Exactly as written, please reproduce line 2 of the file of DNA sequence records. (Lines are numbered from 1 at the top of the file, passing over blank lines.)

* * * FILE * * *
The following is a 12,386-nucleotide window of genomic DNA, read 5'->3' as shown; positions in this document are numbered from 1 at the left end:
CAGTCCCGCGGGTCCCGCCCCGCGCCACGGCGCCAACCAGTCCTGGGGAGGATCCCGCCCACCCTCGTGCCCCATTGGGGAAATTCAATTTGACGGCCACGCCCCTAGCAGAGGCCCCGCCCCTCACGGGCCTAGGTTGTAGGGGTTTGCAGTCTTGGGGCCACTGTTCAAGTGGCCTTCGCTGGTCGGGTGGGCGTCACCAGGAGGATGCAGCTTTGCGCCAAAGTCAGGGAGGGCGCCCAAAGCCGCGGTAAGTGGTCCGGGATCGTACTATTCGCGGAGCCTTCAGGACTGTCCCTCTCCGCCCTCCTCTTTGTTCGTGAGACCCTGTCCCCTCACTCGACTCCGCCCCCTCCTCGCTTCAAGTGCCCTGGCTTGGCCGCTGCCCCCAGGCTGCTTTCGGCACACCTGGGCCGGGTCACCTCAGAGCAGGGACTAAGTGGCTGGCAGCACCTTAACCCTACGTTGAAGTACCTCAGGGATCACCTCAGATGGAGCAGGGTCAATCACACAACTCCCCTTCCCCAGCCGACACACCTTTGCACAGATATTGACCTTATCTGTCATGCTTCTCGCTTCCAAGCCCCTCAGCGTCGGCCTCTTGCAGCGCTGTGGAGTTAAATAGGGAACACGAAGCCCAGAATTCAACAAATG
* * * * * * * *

CAGTCCCGCGGGTCCCGCCCCGCGCCACGGCGCCAACCAGTCCTGGGGAGGATCCCGCCCACCCTCGTGCCCCATTGGGGAAATTCAATTTGACGGCCACGCCCCTAGCAGAGGCCCCGCCCCTCACGGGCCTAGGTTGTAGGGGTTTGCAGTCTTGGGGCCACTGTTCAAGTGGCCTTCGCTGGTCGGGTGGGCGTCACCAGGAGGATGCAGCTTTGCGCCAAAGTCAGGGAGGGCGCCCAAAGCCGCGGTAAGTGGTCCGGGATCGTACTATTCGCGGAGCCTTCAGGACTGTCCCTCTCCGCCCTCCTCTTTGTTCGTGAGACCCTGTCCCCTCACTCGACTCCGCCCCCTCCTCGCTTCAAGTGCCCTGGCTTGGCCGCTGCCCCCAGGCTGCTTTCGGCACACCTGGGCCGGGTCACCTCAGAGCAGGGACTAAGTGGCTGGCAGCACCTTAACCCTACGTTGAAGTACCTCAGGGATCACCTCAGATGGAGCAGGGTCAATCACACAACTCCCCTTCCCCAGCCGACACACCTTTGCACAGATATTGACCTTATCTGTCATGCTTCTCGCTTCCAAGCCCCTCAGCGTCGGCCTCTTGCAGCGCTGTGGAGTTAAATAGGGAACACGAAGCCCAGAATTCAACAAATG